Eduardo Natan Bitencourt and Willian Pereira dos Anjos are Brazilian Computer Science students from Federal Institute of Santa Catarina. They ended up doing their internship at HAMK Research Unit for Smart Services. They worked on an IoT platform with amazing results. Their work will not only be implemented at HAMK, but in their own school as well.
Eduardo and Will had three options to choose from for their exchange destination – Portugal, Germany and Finland. They ended up choosing HAMK, mainly because the project available was focused on their favorite subject in IT – the Internet of Things. In addition, they had a great interest in Finnish culture. Since Finland can be considered the opposite of Brazil in many aspects, from the climate to safety for example, they saw an opportunity to challenge themselves and get out of their comfort zone.
Making IoT more approachable
The IoT project they worked on was based on the study and development of an IoT platform for research and education purposes. It aims at making the process of data visualization, management and storage in IoT environments easier and more efficient. Even for teachers and students that might not have an IT background or IoT knowledge, the projects focus is how to make IoT easy for everyone.
A survey by Gartner Inc., a market research agency, predicts that by 2020 there would be about 20.4 billion devices connected by the Internet of Things technologies. The increase was driven mainly by lower manufacturing costs of sensors, actuators, and microcontrollers, as well as the availability of COTS (Commercial Off-the-Shelf).
There is still no global standardization and therefore developers have difficulties in defining an efficient way to transmit, store, manage and provide the data. These difficulties increase when one wants to manage the data of several applications and devices in an IoT environment or context. For this reason, an IoT platform would be an efficient solution – especially one that supports an efficient and proper devices management and is implemented with multiple technologies, protocols, microcontrollers, sensors, and actuators and belonging to different entities. In this way, the use of a tool capable of centralizing the management of IoT environments, projects and software applications and the ability to provide a good variety of visualization widgets is an attractive solution.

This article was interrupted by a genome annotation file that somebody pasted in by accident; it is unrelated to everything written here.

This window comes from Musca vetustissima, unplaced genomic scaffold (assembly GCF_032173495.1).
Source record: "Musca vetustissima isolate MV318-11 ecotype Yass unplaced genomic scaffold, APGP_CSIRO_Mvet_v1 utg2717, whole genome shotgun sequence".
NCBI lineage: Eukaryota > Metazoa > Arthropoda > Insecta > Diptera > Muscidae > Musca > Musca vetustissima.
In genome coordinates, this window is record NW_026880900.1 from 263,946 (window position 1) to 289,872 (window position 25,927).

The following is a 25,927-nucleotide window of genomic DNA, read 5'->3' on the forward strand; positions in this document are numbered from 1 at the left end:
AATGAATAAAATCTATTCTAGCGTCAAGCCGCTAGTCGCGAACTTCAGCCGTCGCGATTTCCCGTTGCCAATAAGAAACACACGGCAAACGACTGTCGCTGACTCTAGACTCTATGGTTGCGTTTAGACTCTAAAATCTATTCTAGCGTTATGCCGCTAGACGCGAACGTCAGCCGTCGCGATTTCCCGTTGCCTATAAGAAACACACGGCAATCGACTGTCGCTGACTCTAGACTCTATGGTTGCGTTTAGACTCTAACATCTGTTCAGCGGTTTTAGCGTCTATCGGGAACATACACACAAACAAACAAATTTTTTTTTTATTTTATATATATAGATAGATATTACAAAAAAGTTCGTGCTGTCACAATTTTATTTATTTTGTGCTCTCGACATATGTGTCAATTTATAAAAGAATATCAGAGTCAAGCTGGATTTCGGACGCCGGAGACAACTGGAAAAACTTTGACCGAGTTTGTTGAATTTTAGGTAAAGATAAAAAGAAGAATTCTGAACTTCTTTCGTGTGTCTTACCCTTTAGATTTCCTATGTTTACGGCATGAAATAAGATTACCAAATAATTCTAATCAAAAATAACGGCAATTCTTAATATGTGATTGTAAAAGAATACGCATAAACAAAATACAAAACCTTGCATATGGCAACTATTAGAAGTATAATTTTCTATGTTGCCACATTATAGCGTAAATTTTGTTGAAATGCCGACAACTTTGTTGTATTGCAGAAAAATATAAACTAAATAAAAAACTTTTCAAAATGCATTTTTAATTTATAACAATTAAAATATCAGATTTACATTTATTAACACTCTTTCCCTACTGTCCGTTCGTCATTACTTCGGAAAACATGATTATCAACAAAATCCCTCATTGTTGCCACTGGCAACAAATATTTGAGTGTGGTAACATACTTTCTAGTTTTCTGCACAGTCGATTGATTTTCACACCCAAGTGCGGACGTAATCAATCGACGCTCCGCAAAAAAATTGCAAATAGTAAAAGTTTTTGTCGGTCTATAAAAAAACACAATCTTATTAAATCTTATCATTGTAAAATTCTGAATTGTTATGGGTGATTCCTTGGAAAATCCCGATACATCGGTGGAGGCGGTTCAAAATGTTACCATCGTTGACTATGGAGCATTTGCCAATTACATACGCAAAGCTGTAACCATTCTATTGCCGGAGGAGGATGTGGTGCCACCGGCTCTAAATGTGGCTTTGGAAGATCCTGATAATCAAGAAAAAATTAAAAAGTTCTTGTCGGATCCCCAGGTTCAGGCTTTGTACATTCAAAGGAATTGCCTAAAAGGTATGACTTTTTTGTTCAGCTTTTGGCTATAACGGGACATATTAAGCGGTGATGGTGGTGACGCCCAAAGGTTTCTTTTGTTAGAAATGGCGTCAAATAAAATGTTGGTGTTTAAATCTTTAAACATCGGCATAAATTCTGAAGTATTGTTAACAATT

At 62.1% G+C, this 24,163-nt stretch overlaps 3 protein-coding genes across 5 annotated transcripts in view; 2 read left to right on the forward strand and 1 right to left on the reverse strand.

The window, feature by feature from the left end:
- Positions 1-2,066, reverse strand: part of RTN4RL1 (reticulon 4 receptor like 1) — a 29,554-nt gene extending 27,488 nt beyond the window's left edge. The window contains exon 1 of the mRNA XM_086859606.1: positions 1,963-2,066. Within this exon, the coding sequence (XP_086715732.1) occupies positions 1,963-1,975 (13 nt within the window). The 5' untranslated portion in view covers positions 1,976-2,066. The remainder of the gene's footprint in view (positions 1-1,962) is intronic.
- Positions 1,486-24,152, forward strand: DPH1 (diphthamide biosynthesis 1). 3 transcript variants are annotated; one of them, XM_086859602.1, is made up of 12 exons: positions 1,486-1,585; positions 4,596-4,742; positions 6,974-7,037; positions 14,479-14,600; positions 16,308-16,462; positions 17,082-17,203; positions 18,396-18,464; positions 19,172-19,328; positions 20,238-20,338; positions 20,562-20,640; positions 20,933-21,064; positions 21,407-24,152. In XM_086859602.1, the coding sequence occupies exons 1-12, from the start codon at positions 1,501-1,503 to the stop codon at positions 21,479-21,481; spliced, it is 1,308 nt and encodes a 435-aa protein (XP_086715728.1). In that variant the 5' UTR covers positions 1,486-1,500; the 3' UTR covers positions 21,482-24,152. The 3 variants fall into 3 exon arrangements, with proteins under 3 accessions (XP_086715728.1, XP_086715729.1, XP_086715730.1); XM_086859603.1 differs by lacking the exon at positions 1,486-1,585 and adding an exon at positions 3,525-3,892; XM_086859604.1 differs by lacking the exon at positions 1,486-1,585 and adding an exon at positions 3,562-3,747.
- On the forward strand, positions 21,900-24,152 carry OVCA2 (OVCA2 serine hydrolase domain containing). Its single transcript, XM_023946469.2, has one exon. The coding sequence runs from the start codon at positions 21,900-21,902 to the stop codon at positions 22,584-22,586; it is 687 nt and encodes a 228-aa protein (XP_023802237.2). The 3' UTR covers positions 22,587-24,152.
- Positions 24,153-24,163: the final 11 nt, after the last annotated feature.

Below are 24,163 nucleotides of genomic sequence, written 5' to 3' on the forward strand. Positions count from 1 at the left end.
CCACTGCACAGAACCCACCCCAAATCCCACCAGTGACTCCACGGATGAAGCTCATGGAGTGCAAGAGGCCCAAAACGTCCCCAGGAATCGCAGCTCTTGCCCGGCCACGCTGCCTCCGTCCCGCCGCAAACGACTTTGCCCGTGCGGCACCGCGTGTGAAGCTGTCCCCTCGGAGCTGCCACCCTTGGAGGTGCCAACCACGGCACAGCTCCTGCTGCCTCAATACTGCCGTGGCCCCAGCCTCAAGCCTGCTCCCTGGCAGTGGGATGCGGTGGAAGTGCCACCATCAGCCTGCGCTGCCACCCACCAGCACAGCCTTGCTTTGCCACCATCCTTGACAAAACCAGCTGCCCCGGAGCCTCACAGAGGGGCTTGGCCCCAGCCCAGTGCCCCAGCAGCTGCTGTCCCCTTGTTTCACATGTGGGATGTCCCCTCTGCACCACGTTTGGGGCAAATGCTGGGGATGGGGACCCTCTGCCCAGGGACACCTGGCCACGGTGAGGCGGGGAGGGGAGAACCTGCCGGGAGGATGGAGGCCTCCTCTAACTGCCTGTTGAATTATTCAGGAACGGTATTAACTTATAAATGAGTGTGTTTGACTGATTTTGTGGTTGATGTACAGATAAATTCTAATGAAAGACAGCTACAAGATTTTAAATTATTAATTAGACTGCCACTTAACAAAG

Throughout IoT platforms, we can make all these processes easier as well as more efficiently.
For instance, in a classroom where the students are learning some IoT basic projects, such as getting the temperature from a sensor, the students will be able to see their results in real time inside a dashboard chart. This is a significantly more user-friendly approach than a console line output. Also, the teacher will be able to manage the student’s projects a lot easier with the platform, checking if the student A is getting the right measures as the student B is. All this is possible inside one platform, providing a user-friendly and a visual approach in one tool.
The Finnish experience
“We believe that it was the cultural shock, being able to see the differences between our reality in Brazil and Finland, in both academic and professional ways. And of course, the networking, the opportunity of meeting, learning and working with great professionals was amazing.”
The advices Will and Eduardo wanted to give for the future international trainees was to enjoy the whole experience, not only in the office but also the Finnish way of living.
“Do the sauna and then jump in the cold water. Taste salmiakki, mämmi and everything else! Make new contacts and friends, exchange the experiences and knowledge and talk about the differences between Finland and whatever country you may come from. And of course, do your best to acquire all the new insights and information that you will be constantly receiving.”
The only cultural collision was the lack of feedback during the project – in Finnish culture it is hard to know if you are doing well or not, when in Brazil positive and negative feedback and pressure is given in every turn. In Finnish work culture the managers trust their employees per se. They give them creative liberties and time to get results. In addition, in Finnish work culture the emphasis is on teamwork. In Finland there is a saying “if nobody says anything, there’s nothing to worry about”.